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I sign the papers with a transparent pen. The kind where you can see the ink disappearing. Has to be blue ink. They’re fussy about things like that. The lilac tree outside the window is an explosion of purple pedals mixed with soft green leaves. I look at my mother next to me. Somewhere in the last year she has shrunk. Her body, her face, even her smile. The room smells like smoke. Every room my mother enters smells like smoke. The doctor asks her a few questions. She answers with a voice strangled by sixty years of black puffs. The doctor studies me as she answers. We both know she’s not well. The voice, well that’s the least of it. If it was only the voice, that would be easy. Easy to fix, easy to ignore. He hands her three prescriptions and winks at me as we leave. I shake his hand and slip the pen in my pocket.
The hallway is long and tiled. Faded yellow squares outlined with pea soup green borders. The nurses are cloaked in white. The patient’s faces are washed out. My mother is polite to each of them as we pass. She’s always polite. The air outside is warmer than it’s been in a long time. It smells new, clean. My brother is waiting for us in his car. I nod to him, in a way that he understands we’ll talk about it later. My brother’s car is faded. Years of sun have sucked out the color, leaving it a bland, dull blue. The door squeaks as I open it for my mother. She sits in the front. Always has. The road is stuffed with cars and each block takes forever. I see he is annoyed by the smell of smoke in his car. He hates the smell of smoke. My mother plays with the handle on her bag, while her leg bounces up and down. She eyes the cigarette lighter and then looks out the window. Not happening. Not in my brother’s car. Even though it’s faded.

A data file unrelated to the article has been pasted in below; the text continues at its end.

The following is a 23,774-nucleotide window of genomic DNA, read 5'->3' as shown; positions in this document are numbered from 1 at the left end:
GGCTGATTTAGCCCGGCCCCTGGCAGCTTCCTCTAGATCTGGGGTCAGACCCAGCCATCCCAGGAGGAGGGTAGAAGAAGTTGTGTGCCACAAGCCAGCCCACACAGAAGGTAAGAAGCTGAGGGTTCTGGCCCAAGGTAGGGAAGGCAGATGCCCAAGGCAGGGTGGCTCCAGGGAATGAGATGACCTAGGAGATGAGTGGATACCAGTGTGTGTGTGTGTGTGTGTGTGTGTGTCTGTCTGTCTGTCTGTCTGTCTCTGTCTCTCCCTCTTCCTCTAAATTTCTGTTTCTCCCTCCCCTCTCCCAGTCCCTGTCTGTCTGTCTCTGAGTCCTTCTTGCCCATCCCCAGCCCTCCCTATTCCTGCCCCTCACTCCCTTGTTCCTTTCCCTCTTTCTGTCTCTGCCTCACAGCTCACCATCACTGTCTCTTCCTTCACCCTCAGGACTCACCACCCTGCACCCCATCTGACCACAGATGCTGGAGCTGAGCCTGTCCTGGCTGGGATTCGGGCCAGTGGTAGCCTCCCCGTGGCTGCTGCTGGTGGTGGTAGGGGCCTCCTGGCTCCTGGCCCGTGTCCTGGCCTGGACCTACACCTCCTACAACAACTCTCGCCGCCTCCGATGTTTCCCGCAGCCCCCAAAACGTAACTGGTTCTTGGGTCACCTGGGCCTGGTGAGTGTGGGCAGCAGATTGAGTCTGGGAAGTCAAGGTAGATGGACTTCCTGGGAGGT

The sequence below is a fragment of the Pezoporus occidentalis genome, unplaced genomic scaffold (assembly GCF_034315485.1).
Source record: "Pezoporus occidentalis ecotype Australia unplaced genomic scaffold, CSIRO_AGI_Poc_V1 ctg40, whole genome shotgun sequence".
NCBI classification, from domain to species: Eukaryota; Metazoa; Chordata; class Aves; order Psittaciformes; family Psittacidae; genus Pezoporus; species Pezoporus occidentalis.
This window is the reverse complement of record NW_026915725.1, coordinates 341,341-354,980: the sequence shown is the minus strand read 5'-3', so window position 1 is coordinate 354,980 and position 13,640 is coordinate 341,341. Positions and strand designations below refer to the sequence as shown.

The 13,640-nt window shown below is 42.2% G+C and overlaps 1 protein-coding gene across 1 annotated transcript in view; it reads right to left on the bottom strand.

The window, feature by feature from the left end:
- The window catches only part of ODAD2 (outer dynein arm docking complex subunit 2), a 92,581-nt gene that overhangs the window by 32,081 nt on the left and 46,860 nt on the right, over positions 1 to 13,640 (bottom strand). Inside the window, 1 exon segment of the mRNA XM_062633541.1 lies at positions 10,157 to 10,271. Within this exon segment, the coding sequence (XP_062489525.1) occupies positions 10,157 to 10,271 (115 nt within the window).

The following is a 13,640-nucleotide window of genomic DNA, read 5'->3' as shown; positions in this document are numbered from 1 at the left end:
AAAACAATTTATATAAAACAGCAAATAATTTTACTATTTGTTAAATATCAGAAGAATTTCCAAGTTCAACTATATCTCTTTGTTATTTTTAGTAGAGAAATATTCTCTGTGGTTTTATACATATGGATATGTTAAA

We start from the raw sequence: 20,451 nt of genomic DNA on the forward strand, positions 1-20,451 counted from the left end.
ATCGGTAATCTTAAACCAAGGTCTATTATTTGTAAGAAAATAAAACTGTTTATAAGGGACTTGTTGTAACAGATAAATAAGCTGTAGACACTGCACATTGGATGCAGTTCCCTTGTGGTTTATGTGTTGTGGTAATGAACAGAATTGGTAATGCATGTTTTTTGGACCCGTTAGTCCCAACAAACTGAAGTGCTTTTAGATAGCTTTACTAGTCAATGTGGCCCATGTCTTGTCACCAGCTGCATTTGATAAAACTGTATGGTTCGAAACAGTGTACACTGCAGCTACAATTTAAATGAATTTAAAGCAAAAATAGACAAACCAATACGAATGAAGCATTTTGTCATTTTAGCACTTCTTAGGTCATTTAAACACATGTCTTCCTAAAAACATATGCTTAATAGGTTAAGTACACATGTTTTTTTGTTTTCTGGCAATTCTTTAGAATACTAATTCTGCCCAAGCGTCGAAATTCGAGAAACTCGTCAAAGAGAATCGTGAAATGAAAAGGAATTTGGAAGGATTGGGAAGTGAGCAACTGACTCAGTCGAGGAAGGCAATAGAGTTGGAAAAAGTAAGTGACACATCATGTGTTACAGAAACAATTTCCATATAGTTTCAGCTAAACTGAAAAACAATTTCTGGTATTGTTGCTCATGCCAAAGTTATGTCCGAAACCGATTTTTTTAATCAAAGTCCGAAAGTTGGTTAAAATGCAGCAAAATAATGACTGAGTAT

It’s so hot the air burns my throat. We pull up to the hospital. The plants are wilted from the scorching sun. As we step outside a cicada is on the ground buzzing furiously, but can only spin in a circle. His wings don’t work anymore, even though he was born only a few weeks ago. We are hit in the face by frozen air as the automatic doors open. The receptionist mumbles something when I give her our name. My mother smiles and finds a seat in the corner. I glimpse out the window and notice the cicada isn’t moving anymore.
The doctor is black. Not really black, but so tan he looks black. I thought doctors knew better than to sit in the sun. He asks how I’m doing. I’m flattered. I can hear my mother’s breathing next to me. Of course I don’t tell him what she’s been doing. Not in front of her, I can’t. The late night calls, telling me one thing and doing another, leaving without saying where she is going. I can’t tell him any of this. Not now. His cologne is strong. Polo I think. I recognize it from the department stores, when painted ladies come rushing up, spraying a dozen different fragrances in your face. My mother signs papers and hands me the pen. This one is red and silver. Metallic red. I sign under her name and the doctor asks her some questions. I don’t bother listening. It’s the same thing over and over. I focus on a photo near his desk. There are two young girls holding kittens. One is orange. The other is a calico.
We leave the office, and I ask my mother if she would like a kitten. She tells me she has a cat already. She reminds me we need to pick up cat food on the way home. I feel sorry for her. I guess she would like to think she has a cat. I agree to go to the grocery mart with her. We can give the food to the strays. When we checkout, my mother looks in her pocketbook for something to sign the receipt with. Carrying the bags towards the door, I realize we forgot it. I ask the sales clerk, and she hands me a skinny blue one. I shake my head and point to her drawer. In between six ordinary ones, you couldn’t miss the shiny red pen.